|AVULA, BHARATHI - University Of Mississippi|
|SAGI, SATYANARAYANARA - University Of Mississippi|
|WANG, YAN-HONG - University Of Mississippi|
|ZWEIGENBAUM, JERRY - University Of Mississippi|
|WANG, MEI - University Of Mississippi|
|KHAN, IKHLAS - University Of Mississippi|
Submitted to: Food Chemistry
Publication Type: Peer Reviewed Journal
Publication Acceptance Date: 1/8/2015
Publication Date: 1/14/2015
Publication URL: http://handle.nal.usda.gov/10113/62344
Citation: Avula, B., Sagi, S.J., Wang, Y., Zweigenbaum, J., Wang, M., Khan, I.A. 2015. Characterization and screening of pyrrolizidine alkaloids and N-oxides from various parts of many botanicals and dietary supplements using liquid chromatography high resolution mass spectrometry. Food Chemistry. 178:136-148.
Interpretive Summary: Botanicals used in dietary supplements should be devoid of Pyrrolizidine Alkaloids s which cause liver toxicity. The combination of LC and QToF-mass spectrometry provided a rapid screening of pyrrolizidine alkaloids from plant samples and dietary supplements. The method developed was sensitive and provided an effective approach for characterization of Pyrrolizidine Alkaloids bases/N-oxides from botanicals and dietary supplements in a single chromatographic run. The Pyrrolizidine Alkaloids, intermedine and lycopsamine were detected in many species of Borago, Symphytum, Crotalaria and Eupatorium. Out of 7 dietary supplements analyzed, 5 showed for the presence of Pyrrolizidine Alkaloids.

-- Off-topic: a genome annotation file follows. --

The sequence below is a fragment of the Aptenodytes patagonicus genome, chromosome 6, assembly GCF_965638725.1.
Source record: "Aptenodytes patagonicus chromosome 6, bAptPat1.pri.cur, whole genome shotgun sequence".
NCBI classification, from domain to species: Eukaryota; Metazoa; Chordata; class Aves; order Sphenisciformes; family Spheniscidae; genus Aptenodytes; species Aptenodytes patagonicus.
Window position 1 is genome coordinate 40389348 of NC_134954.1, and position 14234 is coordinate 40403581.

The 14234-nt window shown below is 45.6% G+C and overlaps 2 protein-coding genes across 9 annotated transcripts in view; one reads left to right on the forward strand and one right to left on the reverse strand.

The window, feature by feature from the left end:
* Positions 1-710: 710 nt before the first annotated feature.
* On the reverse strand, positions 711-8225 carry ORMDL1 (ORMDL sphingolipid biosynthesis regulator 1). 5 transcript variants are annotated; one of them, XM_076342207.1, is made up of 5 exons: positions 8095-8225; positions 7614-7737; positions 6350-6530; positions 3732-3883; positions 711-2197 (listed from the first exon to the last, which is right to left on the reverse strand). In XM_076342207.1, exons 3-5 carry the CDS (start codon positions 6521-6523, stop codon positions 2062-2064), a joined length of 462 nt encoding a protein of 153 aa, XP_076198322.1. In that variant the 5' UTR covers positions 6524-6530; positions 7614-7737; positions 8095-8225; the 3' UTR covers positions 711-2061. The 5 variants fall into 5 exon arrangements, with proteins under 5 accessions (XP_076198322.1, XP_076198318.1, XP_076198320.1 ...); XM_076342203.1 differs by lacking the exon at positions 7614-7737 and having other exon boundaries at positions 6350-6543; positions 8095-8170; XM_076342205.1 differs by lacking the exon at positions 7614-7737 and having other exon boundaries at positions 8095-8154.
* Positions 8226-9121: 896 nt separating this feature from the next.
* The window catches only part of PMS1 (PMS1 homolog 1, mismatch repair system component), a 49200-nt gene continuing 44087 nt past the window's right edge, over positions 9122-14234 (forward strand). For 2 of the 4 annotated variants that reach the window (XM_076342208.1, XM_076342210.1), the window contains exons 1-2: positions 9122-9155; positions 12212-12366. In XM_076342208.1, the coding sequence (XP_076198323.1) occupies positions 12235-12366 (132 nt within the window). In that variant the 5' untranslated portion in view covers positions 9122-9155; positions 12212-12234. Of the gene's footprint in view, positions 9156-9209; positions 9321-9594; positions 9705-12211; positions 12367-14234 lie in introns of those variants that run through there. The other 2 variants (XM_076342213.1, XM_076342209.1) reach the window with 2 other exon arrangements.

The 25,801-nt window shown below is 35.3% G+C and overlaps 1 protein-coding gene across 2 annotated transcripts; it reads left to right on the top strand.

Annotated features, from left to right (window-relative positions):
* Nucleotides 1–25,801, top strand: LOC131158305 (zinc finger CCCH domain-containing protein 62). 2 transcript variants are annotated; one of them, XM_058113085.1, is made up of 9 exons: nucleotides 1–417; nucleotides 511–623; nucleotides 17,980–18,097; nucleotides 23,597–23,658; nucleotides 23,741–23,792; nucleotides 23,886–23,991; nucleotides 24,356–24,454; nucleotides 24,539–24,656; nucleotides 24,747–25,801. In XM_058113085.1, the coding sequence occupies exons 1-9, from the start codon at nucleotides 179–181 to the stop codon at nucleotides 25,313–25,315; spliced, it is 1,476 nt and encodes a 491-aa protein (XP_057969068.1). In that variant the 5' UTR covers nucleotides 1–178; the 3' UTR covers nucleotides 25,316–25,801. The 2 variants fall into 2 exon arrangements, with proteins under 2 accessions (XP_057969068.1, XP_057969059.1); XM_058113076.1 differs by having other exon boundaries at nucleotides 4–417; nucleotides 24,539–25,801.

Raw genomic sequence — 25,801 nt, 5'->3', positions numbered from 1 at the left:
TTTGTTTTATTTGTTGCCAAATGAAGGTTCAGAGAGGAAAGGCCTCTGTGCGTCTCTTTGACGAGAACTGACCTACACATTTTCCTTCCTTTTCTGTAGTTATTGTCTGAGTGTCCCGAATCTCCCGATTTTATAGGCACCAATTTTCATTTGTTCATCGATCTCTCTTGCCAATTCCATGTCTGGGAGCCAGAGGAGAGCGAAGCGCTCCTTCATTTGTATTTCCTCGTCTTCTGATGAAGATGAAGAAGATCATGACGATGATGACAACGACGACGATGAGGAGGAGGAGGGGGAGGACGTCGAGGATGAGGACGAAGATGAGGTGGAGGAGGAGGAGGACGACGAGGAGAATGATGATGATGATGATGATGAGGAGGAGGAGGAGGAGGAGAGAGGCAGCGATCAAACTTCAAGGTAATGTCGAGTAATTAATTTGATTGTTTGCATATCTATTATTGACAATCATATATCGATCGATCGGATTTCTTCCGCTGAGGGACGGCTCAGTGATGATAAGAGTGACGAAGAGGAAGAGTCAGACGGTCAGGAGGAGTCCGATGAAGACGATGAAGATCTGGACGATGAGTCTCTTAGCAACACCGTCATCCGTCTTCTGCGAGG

Technical Abstract: The UHPLC-QToF-MS analysis of pyrrolizidine alkaloids from various parts of 37 botanicals and 7 dietary supplements was performed. A separation by LC was achieved using a reversed-phase column and a gradient of water/acetonitrile each containing formic acid as the mobile phase. MS-MS detection was used because of its high selectivity, sensitivity and ability to provide structural information. Free base and N-oxide derivatives were observed by this method. The extraction of botanicals was investigated by various procedures including: (a) sonication with methanol, (b) sonication with acidified aqueous methanol, (c) alkaloidal extraction, and (d) microwave extraction with acidified aqueous methanol. pyrrolizidine alkaloids were analyzed and detected in plants from three different families, Viz., Asteraceae (Senecio spp., Eupatorium spp., Ageratum spp., Tussilago spp., Petasites spp.,), Boraginaceae (Heliotropium spp., Symphytum spp., Borago spp.), and Fabaceae (Crotalaria spp.). The Astraceae family was found to contain senecionine and lycopsamine type pyrrolizidine alkaloids. The Boraginaceae family contained lycopsamine and heliotrine type pyrrolizidine alkaloids and the Fabaceae family contained senecionine and monocrotaline type pyrrolizidine alkaloids. These pyrrolizidine alkaloids may serve as important markers for the detection of these plant materials in food and dietary supplements. pyrrolizidine alkaloids were identified in 44 samples (botanicals and dietary supplements) by comparing their retention times, accurate mass and mass fragmentation patterns with those of 25 reference standards.